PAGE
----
The Kelonia Turtle Sanctuary close to St. Leu is a perfect example of turning swords to ploughshares. It was found in 1977 as a turtle farm, selling the turtles meat, fat and carapace. After more and more turtles became a protected species, in 1994 the farm was turned into a sanctuary and observation center for the animals that were once slaughtered here. It's an interesting place to visit especially when you have children.
When we went to the Kelonia Turtle Sanctuary in march 2014 the entrance fee was 7 euros for adults and 5 euros for children and students. Taking into account that this money will keep the place up and running, prices are more than fair. There are guided tours and a marked track taking you around, if you prefer walking on your own. There is also an option for an audio guide.
The first thing you come across and definitely one of the main attractions is the big water pool. The Indian Ocean is home to 5 of the 7 different species of turtles. Beside the turtles you can see a variety of colorful coral fishes swimming in the tank.
All water pools and breeding tanks are filled with salt water from the ocean which is run through a complicated system of pipes and filters. In case of an accident or cyclone effecting the water quality of the ocean right in front of the facility, the system has a closed emergency loop.
At some points of the marked track the origin of the facility is called back to your mind. Several old tanks and devices remind you of what once took place here. The sanctuary is not trying to hide anything, instead many information boards are showing where and why turtles were killed and later farmed.
The next step in the tour is taking you down to a room with several windows facing the aquariums on both sides. Especially the tank to the right was pretty dirty, but we could not tell if this was on purpose or because of missing care. There were several turtles and some coral fishes, but it was not much fun watching them in the filthy water.
All information panels and explanations are in French language which is a little sad, if you are not in the fortunate position of speaking French. I bet there is a lot of great things to discover, but I only understood half of it. At least there are a few nice graphics giving deeper information on turtles anatomy and behavior that you might understand without speaking a single word French.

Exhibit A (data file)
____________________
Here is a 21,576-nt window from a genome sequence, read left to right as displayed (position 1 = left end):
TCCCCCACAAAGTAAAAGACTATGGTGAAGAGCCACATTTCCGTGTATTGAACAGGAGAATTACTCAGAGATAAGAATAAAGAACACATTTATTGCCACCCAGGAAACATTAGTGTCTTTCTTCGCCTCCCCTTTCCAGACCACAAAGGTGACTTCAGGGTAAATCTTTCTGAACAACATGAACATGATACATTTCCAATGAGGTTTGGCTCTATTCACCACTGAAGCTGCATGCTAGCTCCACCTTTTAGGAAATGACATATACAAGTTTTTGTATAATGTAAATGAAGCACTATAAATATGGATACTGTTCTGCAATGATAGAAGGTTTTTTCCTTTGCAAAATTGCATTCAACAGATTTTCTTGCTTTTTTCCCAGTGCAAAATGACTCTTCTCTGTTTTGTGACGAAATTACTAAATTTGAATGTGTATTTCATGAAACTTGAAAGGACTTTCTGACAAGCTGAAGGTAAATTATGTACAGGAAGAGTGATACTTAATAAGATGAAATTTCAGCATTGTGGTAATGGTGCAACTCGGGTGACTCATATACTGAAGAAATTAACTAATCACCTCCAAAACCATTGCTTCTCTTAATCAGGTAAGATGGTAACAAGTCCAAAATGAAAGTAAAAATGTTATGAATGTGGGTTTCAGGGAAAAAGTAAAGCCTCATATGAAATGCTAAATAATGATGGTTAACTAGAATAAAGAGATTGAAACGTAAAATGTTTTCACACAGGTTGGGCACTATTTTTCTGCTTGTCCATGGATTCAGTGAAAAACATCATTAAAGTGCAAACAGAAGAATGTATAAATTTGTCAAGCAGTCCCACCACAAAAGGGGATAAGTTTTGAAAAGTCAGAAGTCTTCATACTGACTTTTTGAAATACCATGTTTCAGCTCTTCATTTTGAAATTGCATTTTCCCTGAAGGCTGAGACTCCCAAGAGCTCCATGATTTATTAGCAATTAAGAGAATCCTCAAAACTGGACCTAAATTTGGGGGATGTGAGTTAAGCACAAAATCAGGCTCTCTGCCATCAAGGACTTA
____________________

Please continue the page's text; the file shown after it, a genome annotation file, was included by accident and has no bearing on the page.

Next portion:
The big panorama screen viewing the main tank is where we spent most of our time. It is absolutely amazing watching all these turtles and coral fishes playing with the spectators on the other side of the glass. Getting there late in the day, the sun will shine into the pool boosting the colors and making up for some great pictures. We easily spent half an hour sitting in front of the glass and let the scenery sink in.
Ever since people have caught turtles, they have been using their carapace for various purposes. Believe it or not, Kelonia still employs six artists to turn this unique and banned material into small products. Firstly shocked, it turned out that all carapaces are from the ancient days when Kelonia was a turtle farm. The stock will last another six years and under strict licenses this production might be one of the last legal places to deal with turtle shells.
Like with every other natural resource it is up to us whether we ought to use it or not. It is all about demand and supply. If there would be no one interested in buying turtle shells, there would be no hunting, killing or exploitation. Think about this the next time you want to buy some jewellery made from shells or coral. It's not only turtles that face extinction.
Beside the information boards and graphical explanations the sanctuary host a little cinema and some touch screens with little games teaching young children basic facts about turtles. If you are in a hurry you can make the whole tour in about an hour. I would suggest to spend at least double of that.
In the outdoor compound you can find two giant tortoises. The are pretty tame and it seams that they enjoy being petted. It must be amazing to see such an great animal in his natural habitat, but being forced to live in such a small cage is more of a sad appearance.
Overall the Kelonia Turtle Clinic and Observation Center is a nice place to visit, though we would have loved to see some more of the clinic and it's impact on real nature. Like mentioned before all information panels are in French which gives a little limitation to people not familiar with this language. At least the online appearance has an english translation, so if you want some more information just visit the official Kelonia website.